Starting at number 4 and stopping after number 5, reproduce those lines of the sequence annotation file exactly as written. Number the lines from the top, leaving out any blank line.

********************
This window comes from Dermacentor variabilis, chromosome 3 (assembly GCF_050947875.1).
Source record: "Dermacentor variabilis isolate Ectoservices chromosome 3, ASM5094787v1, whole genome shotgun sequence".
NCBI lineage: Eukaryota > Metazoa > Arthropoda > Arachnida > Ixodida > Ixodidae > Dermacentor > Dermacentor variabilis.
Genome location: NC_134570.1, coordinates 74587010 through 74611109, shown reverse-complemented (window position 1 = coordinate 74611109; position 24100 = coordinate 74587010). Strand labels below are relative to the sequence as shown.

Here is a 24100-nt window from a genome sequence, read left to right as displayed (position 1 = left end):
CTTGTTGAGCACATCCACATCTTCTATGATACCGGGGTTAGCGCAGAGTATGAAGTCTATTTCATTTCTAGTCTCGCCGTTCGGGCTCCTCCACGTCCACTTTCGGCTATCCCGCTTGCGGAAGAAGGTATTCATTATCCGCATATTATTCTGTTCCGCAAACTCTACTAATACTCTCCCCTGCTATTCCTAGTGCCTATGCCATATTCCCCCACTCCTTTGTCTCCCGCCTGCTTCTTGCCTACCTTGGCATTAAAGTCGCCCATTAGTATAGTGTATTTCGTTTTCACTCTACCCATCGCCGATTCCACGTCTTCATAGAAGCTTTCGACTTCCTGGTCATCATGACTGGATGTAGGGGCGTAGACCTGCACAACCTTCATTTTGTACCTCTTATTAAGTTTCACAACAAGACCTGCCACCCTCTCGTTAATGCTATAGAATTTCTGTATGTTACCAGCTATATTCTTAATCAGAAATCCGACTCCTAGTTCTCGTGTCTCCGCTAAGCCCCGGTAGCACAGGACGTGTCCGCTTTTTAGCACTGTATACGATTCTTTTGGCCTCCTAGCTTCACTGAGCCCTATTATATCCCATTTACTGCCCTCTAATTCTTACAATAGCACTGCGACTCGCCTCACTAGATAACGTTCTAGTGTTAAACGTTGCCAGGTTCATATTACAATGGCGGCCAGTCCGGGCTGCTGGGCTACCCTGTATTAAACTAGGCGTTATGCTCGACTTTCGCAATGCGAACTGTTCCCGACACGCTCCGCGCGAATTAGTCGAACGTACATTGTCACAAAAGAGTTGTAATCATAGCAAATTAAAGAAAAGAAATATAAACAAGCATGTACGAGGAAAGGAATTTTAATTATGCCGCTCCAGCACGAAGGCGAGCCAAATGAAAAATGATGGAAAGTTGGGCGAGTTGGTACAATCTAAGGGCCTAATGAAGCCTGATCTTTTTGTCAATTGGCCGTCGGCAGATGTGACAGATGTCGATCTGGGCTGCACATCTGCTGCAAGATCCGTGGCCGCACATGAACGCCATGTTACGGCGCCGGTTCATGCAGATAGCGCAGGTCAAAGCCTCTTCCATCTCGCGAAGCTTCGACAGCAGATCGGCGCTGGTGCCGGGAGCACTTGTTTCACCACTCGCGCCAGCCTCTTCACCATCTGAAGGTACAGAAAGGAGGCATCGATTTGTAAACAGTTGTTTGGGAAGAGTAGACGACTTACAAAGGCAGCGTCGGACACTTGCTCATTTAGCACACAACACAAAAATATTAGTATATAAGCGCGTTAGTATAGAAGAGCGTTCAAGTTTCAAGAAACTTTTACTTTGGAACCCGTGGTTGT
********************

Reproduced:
Genome location: NC_134570.1, coordinates 74587010 through 74611109, shown reverse-complemented (window position 1 = coordinate 74611109; position 24100 = coordinate 74587010). Strand labels below are relative to the sequence as shown.

Here is a 24100-nt window from a genome sequence, read left to right as displayed (position 1 = left end):